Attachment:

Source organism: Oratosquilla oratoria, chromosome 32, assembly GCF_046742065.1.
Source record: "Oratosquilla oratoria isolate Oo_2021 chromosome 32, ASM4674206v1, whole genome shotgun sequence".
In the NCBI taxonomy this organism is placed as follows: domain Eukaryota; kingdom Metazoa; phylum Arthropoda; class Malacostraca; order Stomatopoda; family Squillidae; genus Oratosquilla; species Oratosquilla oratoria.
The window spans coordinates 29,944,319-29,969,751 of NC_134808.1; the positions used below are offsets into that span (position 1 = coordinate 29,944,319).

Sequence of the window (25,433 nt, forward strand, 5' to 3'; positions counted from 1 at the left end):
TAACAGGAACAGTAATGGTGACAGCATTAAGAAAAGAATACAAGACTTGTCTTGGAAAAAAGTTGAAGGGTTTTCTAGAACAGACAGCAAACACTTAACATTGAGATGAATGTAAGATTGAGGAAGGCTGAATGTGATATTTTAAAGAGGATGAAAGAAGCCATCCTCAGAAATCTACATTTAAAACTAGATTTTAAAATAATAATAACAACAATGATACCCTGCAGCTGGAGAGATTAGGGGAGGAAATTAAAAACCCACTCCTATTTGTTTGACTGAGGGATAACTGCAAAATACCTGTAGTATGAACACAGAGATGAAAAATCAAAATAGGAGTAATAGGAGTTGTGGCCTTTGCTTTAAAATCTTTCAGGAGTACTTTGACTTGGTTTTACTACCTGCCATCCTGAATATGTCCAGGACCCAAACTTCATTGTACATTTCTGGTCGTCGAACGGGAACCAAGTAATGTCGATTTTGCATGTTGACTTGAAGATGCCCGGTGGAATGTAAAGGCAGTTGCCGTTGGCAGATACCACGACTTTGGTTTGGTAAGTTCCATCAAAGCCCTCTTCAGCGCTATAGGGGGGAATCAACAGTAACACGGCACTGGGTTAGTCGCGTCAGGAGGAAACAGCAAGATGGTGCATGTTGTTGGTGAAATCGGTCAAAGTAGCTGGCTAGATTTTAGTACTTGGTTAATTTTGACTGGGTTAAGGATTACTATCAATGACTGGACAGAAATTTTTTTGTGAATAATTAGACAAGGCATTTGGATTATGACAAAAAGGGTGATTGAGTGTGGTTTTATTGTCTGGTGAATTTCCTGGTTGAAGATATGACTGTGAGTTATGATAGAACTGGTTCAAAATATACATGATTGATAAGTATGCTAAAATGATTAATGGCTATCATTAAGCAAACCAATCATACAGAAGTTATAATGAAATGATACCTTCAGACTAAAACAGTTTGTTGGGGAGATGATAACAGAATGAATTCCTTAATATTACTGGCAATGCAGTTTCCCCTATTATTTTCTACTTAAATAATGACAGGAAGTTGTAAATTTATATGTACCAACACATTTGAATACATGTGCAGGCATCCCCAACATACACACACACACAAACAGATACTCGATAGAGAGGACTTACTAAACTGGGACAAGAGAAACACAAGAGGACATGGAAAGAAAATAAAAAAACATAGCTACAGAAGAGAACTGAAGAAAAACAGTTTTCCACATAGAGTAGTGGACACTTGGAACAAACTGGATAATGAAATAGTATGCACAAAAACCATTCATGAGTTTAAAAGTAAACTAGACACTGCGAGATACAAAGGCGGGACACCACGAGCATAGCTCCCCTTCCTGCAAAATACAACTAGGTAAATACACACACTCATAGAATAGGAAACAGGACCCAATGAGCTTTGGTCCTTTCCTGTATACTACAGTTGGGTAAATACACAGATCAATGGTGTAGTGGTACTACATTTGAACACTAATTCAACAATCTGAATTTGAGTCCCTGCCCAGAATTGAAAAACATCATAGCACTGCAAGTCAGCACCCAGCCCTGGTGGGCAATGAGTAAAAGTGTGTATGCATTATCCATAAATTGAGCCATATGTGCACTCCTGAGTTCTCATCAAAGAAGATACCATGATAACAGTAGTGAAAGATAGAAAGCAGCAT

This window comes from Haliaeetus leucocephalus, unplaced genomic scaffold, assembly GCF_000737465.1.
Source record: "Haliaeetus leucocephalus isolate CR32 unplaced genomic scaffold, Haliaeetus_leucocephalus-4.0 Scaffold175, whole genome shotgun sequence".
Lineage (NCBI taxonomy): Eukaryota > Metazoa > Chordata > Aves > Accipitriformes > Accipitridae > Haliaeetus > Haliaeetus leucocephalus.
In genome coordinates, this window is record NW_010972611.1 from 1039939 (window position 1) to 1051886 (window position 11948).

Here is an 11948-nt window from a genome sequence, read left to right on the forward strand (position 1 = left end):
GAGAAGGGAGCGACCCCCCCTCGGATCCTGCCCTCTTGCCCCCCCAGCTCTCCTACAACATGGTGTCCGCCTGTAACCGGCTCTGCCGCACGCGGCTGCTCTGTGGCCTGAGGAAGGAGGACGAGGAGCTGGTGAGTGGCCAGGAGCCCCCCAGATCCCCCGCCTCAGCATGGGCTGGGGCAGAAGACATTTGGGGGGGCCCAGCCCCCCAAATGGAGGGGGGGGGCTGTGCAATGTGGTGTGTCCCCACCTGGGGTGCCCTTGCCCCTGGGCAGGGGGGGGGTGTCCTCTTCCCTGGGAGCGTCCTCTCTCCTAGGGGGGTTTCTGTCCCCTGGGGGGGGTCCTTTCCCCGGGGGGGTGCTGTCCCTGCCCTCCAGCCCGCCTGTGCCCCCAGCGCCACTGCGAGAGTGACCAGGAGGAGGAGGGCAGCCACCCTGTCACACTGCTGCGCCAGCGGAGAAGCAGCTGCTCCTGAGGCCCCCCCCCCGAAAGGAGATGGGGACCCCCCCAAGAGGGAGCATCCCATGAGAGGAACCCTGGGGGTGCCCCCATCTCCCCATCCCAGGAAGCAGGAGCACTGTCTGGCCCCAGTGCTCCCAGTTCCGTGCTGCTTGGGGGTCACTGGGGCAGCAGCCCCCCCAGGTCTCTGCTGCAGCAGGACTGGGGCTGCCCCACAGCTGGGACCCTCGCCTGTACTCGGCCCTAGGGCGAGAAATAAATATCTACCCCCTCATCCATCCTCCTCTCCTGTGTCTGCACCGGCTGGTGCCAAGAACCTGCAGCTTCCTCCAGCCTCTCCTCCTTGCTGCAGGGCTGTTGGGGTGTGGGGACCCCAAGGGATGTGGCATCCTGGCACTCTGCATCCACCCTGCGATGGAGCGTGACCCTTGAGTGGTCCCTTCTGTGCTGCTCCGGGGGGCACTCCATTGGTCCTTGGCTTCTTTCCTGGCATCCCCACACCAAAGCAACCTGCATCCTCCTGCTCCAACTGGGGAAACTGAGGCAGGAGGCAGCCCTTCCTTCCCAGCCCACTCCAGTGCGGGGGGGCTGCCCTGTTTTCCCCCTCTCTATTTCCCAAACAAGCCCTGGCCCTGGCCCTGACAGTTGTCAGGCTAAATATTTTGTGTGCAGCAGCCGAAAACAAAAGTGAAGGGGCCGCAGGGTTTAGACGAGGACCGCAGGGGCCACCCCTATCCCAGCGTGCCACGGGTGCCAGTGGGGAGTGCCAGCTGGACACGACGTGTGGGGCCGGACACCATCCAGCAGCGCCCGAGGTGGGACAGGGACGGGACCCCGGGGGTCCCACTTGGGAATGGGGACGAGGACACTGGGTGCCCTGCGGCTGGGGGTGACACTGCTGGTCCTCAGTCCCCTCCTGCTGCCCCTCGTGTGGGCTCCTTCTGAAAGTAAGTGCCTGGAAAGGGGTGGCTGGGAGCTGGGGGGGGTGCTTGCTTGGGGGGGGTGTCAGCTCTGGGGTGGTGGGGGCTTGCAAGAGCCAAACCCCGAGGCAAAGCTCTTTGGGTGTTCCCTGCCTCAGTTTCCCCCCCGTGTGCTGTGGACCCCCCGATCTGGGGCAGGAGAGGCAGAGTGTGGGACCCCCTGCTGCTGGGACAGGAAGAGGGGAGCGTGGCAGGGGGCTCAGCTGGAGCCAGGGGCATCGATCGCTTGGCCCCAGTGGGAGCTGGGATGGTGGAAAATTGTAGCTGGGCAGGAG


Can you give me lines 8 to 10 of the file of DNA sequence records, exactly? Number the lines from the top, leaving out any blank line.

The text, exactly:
Source record: "Haliaeetus leucocephalus isolate CR32 unplaced genomic scaffold, Haliaeetus_leucocephalus-4.0 Scaffold175, whole genome shotgun sequence".
Lineage (NCBI taxonomy): Eukaryota > Metazoa > Chordata > Aves > Accipitriformes > Accipitridae > Haliaeetus > Haliaeetus leucocephalus.
In genome coordinates, this window is record NW_010972611.1 from 1039939 (window position 1) to 1051886 (window position 11948).